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Young v. Young

JUNE 18, 1974.

RUBY M. YOUNG, PETITIONER-APPELLANT,

v.

LOUIS YOUNG ET AL., DEFENDANTS-APPELLEES.



APPEAL from the Circuit Court of Marion County; the Hon. JAMES E. McMACKIN, JR., Judge, presiding.

MR. JUSTICE EBERSPACHER DELIVERED THE OPINION OF THE COURT:

This is an appeal from an order of the circuit court of Marion County denying appellant's, Ruby M. Young's, petition to probate a document purported to be the will of the deceased, Roger C. Young.

The issue before this court is whether or not a document, which does not include an attestation clause, can be admitted to probate when none of the subscribing witnesses are able to testify either that it was signed by the decedent in their presence or that the signature of the decedent was acknowledged at the time they, the witnesses, affixed their signatures to it.

Section 43 of the Probate Act (Ill. Rev. Stat., ch. 3, par. 43), provides that:

"Every will by which any real or personal estate is devised or bequeathed shall be reduced to writing, shall be signed by the testator or by some person in his presence and by his direction, and shall be attested in the presence of the testator by two or more credible witness."

The requirements of the foregoing provisions are circumscribed by section 69 of the Probate Act (Ill. Rev. Stat., ch. 3, par. 69), which provides in part that:

"When each of 2 attesting witnesses to a will testifies before the court (a) that he was present and saw the testator or some person in his presence and by his direction sign the will in the presence of the witness or that the testator acknowledged it to the witness as his act, * * *."

• 1, 2 This court is asked to determine whether or not the requirements contained in the aforementioned provisions of the Probate Act are mandatory. This issue was resolved in the case of In re Will of Lagow, 391 Ill. 72, 62 N.E.2d 469, wherein the supreme court stated that the law then in effect (Ill. Rev. Stat. 1943, ch. 3, par. 194), which is the present section 43 of the Probate Act (Ill. Rev. Stat. 1971, ch. 3, par. 43):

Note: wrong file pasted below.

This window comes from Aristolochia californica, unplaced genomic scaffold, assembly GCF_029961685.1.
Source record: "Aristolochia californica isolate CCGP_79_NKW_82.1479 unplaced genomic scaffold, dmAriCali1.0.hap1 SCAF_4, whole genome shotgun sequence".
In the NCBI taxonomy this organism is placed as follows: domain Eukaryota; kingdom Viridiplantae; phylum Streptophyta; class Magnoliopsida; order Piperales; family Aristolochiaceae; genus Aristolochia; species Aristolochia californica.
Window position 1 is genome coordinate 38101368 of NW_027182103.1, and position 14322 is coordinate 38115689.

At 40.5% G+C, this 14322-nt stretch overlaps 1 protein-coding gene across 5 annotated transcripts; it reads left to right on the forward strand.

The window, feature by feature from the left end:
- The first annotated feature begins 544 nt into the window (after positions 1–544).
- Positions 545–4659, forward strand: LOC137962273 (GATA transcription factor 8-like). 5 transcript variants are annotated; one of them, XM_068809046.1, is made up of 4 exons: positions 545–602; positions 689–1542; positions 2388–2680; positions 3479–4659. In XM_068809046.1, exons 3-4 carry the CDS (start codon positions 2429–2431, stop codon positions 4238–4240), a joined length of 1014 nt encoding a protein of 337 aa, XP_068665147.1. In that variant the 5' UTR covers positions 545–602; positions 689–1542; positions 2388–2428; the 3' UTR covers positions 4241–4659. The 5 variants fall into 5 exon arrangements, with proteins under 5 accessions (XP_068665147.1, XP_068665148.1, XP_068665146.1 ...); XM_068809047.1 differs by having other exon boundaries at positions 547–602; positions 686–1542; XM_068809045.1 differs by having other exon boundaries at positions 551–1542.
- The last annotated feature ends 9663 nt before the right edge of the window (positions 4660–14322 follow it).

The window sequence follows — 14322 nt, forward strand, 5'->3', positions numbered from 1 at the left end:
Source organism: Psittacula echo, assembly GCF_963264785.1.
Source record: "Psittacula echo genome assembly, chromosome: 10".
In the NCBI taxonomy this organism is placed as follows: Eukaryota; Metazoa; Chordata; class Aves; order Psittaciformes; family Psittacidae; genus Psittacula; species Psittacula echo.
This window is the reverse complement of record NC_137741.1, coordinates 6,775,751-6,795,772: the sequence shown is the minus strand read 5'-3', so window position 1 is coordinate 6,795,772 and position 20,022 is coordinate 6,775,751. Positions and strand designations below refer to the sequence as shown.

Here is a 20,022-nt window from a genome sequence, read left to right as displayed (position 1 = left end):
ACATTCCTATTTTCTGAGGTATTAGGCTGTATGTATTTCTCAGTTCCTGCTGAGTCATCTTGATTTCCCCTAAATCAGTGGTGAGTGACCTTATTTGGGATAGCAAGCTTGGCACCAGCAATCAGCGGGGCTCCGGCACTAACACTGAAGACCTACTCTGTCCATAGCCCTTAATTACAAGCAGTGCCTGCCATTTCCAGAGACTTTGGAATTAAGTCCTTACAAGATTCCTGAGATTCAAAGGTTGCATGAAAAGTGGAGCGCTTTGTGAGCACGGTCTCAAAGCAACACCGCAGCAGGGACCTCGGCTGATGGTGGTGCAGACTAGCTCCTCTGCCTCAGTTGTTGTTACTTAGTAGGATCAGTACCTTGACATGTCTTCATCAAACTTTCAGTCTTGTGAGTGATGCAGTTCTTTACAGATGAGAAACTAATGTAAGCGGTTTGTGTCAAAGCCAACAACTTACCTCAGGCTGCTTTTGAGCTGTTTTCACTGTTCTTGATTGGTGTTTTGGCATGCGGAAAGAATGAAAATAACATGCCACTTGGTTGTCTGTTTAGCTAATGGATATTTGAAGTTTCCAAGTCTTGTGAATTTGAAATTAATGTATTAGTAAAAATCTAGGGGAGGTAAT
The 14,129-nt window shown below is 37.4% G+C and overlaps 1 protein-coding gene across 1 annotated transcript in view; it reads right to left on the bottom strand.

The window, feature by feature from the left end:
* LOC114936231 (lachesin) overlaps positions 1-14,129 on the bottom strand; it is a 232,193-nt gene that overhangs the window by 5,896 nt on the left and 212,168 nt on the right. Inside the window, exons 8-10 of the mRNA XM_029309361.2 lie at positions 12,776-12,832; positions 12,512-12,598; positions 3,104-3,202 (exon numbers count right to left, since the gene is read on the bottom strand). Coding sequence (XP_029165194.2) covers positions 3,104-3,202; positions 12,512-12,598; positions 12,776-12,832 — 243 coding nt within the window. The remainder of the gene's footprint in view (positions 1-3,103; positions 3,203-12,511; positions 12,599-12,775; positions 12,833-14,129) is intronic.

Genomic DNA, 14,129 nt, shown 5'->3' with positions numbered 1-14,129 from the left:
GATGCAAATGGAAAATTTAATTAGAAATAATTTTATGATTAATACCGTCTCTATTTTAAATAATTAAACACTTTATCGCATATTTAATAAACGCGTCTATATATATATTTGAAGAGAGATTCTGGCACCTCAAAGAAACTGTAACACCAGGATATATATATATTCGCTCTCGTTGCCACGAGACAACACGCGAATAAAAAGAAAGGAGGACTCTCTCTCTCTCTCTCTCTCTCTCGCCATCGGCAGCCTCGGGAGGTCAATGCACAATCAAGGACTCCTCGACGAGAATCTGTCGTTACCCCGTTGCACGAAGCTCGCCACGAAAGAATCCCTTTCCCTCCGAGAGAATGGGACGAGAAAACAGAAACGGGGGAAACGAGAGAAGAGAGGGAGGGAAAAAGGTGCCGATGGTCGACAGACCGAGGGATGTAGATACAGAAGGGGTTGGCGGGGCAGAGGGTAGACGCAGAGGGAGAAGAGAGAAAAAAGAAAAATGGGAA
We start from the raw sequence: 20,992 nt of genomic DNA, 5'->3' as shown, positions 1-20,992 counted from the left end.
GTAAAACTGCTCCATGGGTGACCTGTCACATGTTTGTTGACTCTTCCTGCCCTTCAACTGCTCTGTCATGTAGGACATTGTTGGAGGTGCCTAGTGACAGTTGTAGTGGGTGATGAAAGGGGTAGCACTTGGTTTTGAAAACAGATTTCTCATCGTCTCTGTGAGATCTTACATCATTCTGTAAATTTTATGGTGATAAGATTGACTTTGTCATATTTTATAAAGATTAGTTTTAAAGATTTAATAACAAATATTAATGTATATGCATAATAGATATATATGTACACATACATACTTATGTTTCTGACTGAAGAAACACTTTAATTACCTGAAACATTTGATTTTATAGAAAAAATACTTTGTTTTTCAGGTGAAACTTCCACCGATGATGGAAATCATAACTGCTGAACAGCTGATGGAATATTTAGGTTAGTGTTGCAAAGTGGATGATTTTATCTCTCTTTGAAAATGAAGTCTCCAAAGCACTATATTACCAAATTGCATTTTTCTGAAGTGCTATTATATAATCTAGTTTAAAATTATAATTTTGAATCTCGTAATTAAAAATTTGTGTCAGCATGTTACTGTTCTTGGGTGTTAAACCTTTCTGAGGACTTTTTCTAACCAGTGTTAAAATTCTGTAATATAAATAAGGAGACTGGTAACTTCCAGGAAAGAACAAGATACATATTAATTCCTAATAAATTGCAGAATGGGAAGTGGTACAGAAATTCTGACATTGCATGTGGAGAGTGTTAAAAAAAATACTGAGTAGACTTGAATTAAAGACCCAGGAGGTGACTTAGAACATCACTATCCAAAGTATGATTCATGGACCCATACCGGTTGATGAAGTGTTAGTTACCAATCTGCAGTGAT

"* * * requires as essential to the execution of a valid will that the testator sign the will in the presence of the attesting witnesses or that he acknowledge it before them as his act and deed. This provision of the statute is mandatory, and while it is not necessary that a testator both sign and acknowledge in the presence of the attesting witnesses, it is indispensable to the will's validity that he execute the same in the witnesses' presence by one or the other of such methods." (391 Ill. at 78.)

The court further stated:

"Courts are not authorized to dispense with any of the formalities which the legislature has prescribed for the execution of a valid will. No method of executing a will, other than that provided by statute, can be adopted, although in the opinion of the court it would be just as effective as that provided by the statute." (391 Ill. at 79.)

In view of the foregoing this court concludes that the requirements embraced in section 43 and section 69 of the Probate Act are mandatory.